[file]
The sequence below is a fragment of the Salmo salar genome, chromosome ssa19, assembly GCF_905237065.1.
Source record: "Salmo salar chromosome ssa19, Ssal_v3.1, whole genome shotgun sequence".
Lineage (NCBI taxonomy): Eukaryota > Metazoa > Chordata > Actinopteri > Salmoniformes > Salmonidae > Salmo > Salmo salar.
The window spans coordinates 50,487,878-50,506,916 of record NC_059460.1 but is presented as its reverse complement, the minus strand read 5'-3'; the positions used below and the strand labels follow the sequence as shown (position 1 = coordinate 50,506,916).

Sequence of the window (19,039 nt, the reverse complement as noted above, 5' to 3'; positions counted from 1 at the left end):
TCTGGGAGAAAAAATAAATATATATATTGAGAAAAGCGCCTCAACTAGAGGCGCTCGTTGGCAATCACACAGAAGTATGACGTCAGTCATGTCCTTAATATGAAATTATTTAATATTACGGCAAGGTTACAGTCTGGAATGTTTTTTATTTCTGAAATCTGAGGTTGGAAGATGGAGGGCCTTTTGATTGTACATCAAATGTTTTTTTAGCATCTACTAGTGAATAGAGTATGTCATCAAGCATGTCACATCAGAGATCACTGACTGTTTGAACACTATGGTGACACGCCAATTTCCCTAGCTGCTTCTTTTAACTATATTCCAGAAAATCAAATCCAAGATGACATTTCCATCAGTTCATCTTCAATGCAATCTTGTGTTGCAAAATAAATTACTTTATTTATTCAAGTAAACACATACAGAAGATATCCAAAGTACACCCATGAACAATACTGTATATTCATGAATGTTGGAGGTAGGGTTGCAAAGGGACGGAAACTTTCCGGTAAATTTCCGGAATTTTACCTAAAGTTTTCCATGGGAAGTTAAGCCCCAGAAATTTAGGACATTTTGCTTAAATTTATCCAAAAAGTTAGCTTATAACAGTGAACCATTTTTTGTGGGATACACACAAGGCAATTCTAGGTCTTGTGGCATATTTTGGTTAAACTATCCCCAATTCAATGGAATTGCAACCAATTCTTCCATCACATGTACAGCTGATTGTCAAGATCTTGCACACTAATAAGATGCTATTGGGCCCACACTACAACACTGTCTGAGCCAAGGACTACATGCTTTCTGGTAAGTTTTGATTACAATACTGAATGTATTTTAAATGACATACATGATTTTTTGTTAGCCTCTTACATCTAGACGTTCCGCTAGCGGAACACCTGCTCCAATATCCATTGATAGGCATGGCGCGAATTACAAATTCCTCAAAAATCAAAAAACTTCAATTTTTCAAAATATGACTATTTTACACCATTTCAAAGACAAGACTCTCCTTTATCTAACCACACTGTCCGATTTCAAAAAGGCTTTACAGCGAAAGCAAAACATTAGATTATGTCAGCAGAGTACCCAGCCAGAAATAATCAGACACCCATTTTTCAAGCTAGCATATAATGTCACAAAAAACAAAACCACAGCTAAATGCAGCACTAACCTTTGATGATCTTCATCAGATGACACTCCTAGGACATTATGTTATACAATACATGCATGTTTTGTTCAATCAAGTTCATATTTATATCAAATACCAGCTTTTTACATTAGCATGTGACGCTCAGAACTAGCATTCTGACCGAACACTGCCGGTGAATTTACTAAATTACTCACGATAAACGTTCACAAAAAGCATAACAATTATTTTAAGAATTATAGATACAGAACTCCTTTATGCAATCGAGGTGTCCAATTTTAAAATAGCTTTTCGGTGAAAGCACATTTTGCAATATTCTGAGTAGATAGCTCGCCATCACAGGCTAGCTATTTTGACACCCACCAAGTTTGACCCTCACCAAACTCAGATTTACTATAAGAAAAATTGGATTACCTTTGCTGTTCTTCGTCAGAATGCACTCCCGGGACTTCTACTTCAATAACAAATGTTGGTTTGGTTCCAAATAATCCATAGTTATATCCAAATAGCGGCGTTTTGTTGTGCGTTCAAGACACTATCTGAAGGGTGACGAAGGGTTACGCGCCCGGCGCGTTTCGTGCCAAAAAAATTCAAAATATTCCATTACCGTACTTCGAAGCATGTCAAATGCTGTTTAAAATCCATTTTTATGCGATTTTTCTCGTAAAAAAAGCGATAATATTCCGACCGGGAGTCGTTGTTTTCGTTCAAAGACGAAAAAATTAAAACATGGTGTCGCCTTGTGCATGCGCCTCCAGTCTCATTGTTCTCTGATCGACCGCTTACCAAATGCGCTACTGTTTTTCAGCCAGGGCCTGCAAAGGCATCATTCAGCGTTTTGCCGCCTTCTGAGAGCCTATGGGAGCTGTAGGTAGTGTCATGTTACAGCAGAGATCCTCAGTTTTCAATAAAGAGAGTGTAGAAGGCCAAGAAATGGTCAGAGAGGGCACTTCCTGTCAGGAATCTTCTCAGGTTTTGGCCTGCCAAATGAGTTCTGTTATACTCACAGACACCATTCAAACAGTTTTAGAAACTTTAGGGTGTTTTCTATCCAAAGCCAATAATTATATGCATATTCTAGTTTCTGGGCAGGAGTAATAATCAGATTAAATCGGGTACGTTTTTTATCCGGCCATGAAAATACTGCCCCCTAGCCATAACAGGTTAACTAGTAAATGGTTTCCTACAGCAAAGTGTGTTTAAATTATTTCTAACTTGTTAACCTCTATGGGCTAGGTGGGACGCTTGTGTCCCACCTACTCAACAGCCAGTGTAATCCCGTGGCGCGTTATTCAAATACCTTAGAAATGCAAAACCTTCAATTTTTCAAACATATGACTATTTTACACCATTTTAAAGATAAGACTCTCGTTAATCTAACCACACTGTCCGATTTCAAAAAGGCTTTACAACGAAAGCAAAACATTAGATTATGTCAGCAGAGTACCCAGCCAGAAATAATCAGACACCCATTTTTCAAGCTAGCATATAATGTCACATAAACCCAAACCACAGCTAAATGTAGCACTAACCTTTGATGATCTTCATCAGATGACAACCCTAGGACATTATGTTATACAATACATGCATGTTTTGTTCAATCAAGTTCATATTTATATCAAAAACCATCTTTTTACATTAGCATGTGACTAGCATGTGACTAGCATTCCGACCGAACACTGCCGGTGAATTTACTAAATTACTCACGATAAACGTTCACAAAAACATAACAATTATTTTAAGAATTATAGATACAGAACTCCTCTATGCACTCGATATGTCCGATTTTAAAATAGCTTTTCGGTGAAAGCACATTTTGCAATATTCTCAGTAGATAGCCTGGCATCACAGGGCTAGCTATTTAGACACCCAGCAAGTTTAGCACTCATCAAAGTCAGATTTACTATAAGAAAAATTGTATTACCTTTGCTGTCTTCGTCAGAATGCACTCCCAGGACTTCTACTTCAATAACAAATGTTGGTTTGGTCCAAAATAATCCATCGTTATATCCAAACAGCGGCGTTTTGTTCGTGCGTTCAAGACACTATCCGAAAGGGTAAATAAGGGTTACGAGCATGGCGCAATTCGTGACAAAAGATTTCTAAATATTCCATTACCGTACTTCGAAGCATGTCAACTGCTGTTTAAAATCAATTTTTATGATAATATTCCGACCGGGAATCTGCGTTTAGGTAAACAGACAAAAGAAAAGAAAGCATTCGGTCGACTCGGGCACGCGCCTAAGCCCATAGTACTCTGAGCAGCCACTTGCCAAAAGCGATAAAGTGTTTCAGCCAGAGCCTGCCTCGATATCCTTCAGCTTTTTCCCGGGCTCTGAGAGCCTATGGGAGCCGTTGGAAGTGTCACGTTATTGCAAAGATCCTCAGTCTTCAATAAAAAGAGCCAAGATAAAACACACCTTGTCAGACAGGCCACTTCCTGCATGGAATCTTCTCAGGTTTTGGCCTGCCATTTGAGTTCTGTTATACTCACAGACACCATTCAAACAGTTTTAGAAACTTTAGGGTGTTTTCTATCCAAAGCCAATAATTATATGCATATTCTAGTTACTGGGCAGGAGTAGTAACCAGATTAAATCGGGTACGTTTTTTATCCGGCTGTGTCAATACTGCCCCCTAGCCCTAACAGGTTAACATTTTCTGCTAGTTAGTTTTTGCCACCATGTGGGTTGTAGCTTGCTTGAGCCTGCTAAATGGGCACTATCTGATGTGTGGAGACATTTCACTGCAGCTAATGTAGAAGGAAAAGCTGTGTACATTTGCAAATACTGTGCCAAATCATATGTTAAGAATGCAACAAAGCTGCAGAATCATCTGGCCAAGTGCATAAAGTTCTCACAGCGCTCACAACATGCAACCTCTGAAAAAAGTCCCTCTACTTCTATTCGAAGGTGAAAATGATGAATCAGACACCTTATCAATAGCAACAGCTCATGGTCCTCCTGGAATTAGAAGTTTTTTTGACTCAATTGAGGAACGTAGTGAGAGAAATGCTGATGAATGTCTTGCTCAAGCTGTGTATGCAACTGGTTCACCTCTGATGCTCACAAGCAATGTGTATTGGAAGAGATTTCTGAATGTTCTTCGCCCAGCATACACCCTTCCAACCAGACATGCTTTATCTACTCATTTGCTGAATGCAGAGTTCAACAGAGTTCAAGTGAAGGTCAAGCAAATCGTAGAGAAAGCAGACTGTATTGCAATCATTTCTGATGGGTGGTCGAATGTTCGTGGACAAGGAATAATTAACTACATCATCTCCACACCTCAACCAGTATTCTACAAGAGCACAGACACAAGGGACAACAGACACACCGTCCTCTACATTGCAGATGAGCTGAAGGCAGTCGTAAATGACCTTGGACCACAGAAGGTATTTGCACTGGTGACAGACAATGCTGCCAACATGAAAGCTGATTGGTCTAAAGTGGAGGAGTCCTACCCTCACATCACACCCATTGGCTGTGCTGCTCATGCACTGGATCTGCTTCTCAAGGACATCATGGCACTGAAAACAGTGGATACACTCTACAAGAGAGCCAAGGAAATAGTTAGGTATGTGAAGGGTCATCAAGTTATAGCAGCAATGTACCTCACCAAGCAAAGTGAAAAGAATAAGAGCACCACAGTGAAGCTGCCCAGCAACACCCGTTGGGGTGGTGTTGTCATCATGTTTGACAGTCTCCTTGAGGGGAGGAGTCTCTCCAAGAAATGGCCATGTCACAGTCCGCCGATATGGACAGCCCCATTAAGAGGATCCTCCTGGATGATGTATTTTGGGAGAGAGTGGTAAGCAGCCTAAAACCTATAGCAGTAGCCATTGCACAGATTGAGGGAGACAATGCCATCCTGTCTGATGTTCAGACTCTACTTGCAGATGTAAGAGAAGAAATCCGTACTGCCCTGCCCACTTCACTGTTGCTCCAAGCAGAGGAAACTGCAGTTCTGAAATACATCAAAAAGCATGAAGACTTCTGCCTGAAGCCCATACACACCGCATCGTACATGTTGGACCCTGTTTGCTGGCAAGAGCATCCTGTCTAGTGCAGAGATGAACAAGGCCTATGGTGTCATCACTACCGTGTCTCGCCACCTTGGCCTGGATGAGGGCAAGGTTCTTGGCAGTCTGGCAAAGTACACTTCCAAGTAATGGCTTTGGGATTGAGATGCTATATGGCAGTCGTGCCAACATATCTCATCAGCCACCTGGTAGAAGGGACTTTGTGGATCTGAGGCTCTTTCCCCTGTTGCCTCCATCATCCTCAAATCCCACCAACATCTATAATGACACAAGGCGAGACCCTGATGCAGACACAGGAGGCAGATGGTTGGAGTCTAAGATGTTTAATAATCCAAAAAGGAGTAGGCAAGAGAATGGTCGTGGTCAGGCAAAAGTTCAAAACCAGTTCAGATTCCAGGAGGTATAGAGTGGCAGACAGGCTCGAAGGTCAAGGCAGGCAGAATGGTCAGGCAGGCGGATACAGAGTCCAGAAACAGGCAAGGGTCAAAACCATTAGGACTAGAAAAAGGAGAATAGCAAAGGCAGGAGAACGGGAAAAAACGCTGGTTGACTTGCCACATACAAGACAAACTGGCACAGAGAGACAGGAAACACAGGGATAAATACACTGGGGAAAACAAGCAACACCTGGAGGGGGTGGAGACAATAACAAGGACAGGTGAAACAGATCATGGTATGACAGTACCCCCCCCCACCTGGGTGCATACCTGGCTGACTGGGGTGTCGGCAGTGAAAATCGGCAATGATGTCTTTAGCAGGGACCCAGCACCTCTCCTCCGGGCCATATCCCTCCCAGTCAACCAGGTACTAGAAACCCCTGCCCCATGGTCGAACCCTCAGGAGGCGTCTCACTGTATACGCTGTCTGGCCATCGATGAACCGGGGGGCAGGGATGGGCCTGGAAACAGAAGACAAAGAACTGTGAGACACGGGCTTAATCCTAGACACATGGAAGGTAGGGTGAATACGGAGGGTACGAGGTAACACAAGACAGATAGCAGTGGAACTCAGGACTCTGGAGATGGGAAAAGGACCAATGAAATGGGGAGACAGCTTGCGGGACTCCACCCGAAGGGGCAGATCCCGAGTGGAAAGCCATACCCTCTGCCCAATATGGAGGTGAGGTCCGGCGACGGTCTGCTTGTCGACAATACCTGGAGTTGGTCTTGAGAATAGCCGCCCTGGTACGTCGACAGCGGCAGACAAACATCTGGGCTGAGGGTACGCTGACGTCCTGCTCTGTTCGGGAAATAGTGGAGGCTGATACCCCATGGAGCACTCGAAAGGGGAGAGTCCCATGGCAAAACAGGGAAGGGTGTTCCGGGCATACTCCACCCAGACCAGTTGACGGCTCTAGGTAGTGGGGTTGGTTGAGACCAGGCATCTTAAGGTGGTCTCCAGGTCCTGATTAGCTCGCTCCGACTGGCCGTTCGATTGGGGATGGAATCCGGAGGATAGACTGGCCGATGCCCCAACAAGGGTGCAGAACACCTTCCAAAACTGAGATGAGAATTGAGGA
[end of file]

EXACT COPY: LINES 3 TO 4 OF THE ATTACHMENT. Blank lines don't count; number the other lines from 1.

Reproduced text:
Lineage (NCBI taxonomy): Eukaryota > Metazoa > Chordata > Actinopteri > Salmoniformes > Salmonidae > Salmo > Salmo salar.
The window spans coordinates 50,487,878-50,506,916 of record NC_059460.1 but is presented as its reverse complement, the minus strand read 5'-3'; the positions used below and the strand labels follow the sequence as shown (position 1 = coordinate 50,506,916).